Masks: An Irony

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Masks are commonly seen as a means of concealment, of treachery, of lies and betrayal. But there is another side to them, too, for although they cover our natural face from sight, they also allow the expression of whatever we want to be without the fear of prejudice.

It is a trade of liberty, you see: the self, under the mask, is freed from societal pressures, while those interacting with the masked one have lost the freedom to associate and take stock of the one they’re engaging with- they have lost the ability to judge.

But it goes deeper than that.

The mask doesn’t just alter social interaction, but also the mind’s perception of the self. By removing the embodied self and supplanting it with the cognitive self, the mask becomes a mental gateway to a new you.

Now then, which do you think is the real you?

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Connecting Silent Hill to the Kabbalah Pt. 1

“Hungry for sacrifice, the demon will swallow up the land. I knew this day
would come. And what’s more, the task is almost finished. There’s
only two left, to seal this town to the abyss, the mark of Samael.
When it is completed, all is lost.” – Dahlia Gillespie (SH1)

 

Let’s start with a basic fact: We all know the god that Alessa gives birth to at the end of Silent Hill is referred to as Samael. Now then, what some of you might not know is that Samael is a demonic god in Jewish mysticism, representing “the barren desolation of a fallen and failed creation,” or “The Desolation of God” (Notes on the Demonic Orders Adverse Sephiroth by Bill Heidrick).

Samael is also known in the Qliphoth. Stay with me here. This next bit’s a mouthful. The Qliphoth is the polar opposite, negative form of the holy Sephirot. And the Sephirot is a diagram of the holy infinite’s attributes/forms. Got that? Good.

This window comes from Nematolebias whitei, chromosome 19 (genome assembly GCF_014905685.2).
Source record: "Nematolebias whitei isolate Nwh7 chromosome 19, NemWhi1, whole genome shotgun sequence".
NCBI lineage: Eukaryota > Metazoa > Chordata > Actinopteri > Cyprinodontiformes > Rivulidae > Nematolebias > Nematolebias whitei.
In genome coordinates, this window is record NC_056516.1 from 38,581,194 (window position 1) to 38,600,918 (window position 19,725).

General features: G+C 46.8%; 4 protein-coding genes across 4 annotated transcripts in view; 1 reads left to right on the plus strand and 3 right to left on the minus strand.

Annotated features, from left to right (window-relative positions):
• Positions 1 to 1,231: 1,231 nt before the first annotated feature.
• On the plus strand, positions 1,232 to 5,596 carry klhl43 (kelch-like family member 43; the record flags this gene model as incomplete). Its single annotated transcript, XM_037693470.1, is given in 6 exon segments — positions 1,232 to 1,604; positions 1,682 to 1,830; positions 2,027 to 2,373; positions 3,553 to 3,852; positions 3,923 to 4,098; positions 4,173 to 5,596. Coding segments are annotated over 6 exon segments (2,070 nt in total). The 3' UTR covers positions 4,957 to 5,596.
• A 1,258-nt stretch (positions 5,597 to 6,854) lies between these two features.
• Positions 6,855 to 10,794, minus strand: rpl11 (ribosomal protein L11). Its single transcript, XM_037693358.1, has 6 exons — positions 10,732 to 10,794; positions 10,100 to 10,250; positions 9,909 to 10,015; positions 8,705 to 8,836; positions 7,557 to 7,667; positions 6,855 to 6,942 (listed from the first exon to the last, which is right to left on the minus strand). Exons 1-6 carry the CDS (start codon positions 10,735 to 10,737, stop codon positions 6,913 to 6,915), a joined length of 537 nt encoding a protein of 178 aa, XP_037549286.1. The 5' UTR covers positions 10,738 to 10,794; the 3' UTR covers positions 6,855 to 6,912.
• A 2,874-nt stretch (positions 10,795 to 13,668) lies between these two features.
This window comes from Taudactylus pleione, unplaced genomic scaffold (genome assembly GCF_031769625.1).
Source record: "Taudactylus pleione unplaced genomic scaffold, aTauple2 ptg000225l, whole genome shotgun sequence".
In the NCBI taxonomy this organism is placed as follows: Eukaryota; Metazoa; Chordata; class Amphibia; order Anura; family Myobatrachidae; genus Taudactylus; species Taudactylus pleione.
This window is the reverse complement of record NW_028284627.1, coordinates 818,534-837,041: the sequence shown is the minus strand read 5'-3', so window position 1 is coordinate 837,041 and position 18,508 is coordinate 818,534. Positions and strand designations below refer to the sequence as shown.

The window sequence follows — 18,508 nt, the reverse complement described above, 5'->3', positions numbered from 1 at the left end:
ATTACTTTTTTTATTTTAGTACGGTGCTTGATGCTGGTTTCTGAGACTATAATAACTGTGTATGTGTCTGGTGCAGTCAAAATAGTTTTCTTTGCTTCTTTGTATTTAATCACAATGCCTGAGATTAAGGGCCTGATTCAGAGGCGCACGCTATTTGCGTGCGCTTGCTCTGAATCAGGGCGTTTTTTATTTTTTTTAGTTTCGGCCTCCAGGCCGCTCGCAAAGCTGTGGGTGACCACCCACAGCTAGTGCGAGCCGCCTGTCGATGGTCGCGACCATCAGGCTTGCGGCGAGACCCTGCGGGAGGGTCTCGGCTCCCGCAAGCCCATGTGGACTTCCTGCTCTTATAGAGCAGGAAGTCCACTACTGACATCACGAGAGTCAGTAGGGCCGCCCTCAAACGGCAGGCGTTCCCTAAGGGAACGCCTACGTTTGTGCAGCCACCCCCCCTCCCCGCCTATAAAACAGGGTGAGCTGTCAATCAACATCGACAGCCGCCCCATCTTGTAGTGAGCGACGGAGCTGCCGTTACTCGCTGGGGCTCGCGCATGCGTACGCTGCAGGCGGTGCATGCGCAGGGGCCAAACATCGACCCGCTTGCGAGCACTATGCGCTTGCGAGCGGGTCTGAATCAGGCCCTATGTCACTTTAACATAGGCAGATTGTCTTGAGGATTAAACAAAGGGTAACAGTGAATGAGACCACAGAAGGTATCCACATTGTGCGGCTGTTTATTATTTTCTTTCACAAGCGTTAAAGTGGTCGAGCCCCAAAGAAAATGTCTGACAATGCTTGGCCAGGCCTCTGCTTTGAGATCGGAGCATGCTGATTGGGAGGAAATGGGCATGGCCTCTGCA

In the Qliphoth, Samael is known as the negative form of Hod. Hod being the manifestation of subconscious desires, the embodiment of submission, hope and prayer. Since Samael is the negative form of this, Samael would be the submission into fear, being lost to curses of damnation, a hopeless plunge into subconscious woes and terrors.

While this information is interesting unto itself, my main point is that it would make sense that the god The Order was actually trying to summon was not Samael, but in fact Hod.

Samael himself is a fragmented, failed form of Hod. Just as Alessa was fractured into another self (Heather/Cheryl), so too was the god she gave birth to. This means that somewhere in Silent Hill is a heavenly paradise with the presence of Hod. It is just never revealed to us because of the greater influence of the corrupting presence of Samael.

Dahlia’s motivation, and the motivation of the cult, seems to be to summon Samael, but that is only how Alessa understands it. Remember, everything in Silent Hill came from Alessa. And Alessa was most likely kept in the dark concerning The Order’s true intentions. Her understanding of the cult’s intention had to be influenced by the torture and abuse she was put through. So she split not just herself but the people of the town into dichotomies, one of which expresses her view of them: as manipulative and evil people who want to bring about the destruction of everything. And just as we only see the negative world with the demon, we only see the negative side of these people.

However, the fact that we see both versions of Alessa means we must also be able to see both versions of the people in the town. This would explain Dahlia’s motivation when Harry asks her what the symbols he’s been seeing are, “It is the mark of Samael. Don’t let it be completed.” Up until now most players assumed she was trying to trick Harry, but I think we were just seeing the other version of Dahlia.

In fact, the fissure spreads much further than that: it explains why there are two worlds of Silent Hill (the “other” world and the foggy one). But the foggy town is still populated by monsters so it can’t be the heavenly world of Hod. At least, not through our eyes. It’s possible that that is still the heavenly world, but even though we are there, we are seeing it through the perspective of someone still under Samael’s domain, through Alessa’s perspective, because ultimately, it’s her view that controls everything, even the perspectives of the other characters, such as Harry.

To save the town of Silent Hill, then, the protagonist can’t just escape the demonic world, but instead the protagonist must try to meet the demonic world with the heavenly one, to bring the two worlds together, to make the world whole, to make Alessa whole. And because this never happens in any of the games, Silent Hill remains a split universe that traps those that wander within it in a never-ending nightmare.